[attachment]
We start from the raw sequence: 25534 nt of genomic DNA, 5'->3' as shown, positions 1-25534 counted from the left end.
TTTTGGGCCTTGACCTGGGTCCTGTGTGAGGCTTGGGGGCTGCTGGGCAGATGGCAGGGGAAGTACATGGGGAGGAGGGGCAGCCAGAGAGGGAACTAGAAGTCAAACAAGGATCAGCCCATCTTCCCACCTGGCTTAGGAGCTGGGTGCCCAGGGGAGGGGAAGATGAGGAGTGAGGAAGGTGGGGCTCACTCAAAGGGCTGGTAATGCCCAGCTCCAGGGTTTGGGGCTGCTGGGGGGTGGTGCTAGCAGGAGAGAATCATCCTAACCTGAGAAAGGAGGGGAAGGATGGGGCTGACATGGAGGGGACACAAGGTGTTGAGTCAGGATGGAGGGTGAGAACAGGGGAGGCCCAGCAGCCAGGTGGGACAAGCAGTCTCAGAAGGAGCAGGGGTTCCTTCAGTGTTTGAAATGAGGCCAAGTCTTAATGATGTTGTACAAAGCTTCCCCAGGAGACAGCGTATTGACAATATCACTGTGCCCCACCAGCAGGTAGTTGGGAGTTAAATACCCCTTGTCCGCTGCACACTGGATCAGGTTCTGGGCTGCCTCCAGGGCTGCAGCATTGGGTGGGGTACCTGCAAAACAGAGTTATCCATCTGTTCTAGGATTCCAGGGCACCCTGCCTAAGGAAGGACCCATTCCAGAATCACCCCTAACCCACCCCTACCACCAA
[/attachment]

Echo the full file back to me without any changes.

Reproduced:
We start from the raw sequence: 25534 nt of genomic DNA, 5'->3' as shown, positions 1-25534 counted from the left end.
TTTTGGGCCTTGACCTGGGTCCTGTGTGAGGCTTGGGGGCTGCTGGGCAGATGGCAGGGGAAGTACATGGGGAGGAGGGGCAGCCAGAGAGGGAACTAGAAGTCAAACAAGGATCAGCCCATCTTCCCACCTGGCTTAGGAGCTGGGTGCCCAGGGGAGGGGAAGATGAGGAGTGAGGAAGGTGGGGCTCACTCAAAGGGCTGGTAATGCCCAGCTCCAGGGTTTGGGGCTGCTGGGGGGTGGTGCTAGCAGGAGAGAATCATCCTAACCTGAGAAAGGAGGGGAAGGATGGGGCTGACATGGAGGGGACACAAGGTGTTGAGTCAGGATGGAGGGTGAGAACAGGGGAGGCCCAGCAGCCAGGTGGGACAAGCAGTCTCAGAAGGAGCAGGGGTTCCTTCAGTGTTTGAAATGAGGCCAAGTCTTAATGATGTTGTACAAAGCTTCCCCAGGAGACAGCGTATTGACAATATCACTGTGCCCCACCAGCAGGTAGTTGGGAGTTAAATACCCCTTGTCCGCTGCACACTGGATCAGGTTCTGGGCTGCCTCCAGGGCTGCAGCATTGGGTGGGGTACCTGCAAAACAGAGTTATCCATCTGTTCTAGGATTCCAGGGCACCCTGCCTAAGGAAGGACCCATTCCAGAATCACCCCTAACCCACCCCTACCACCAA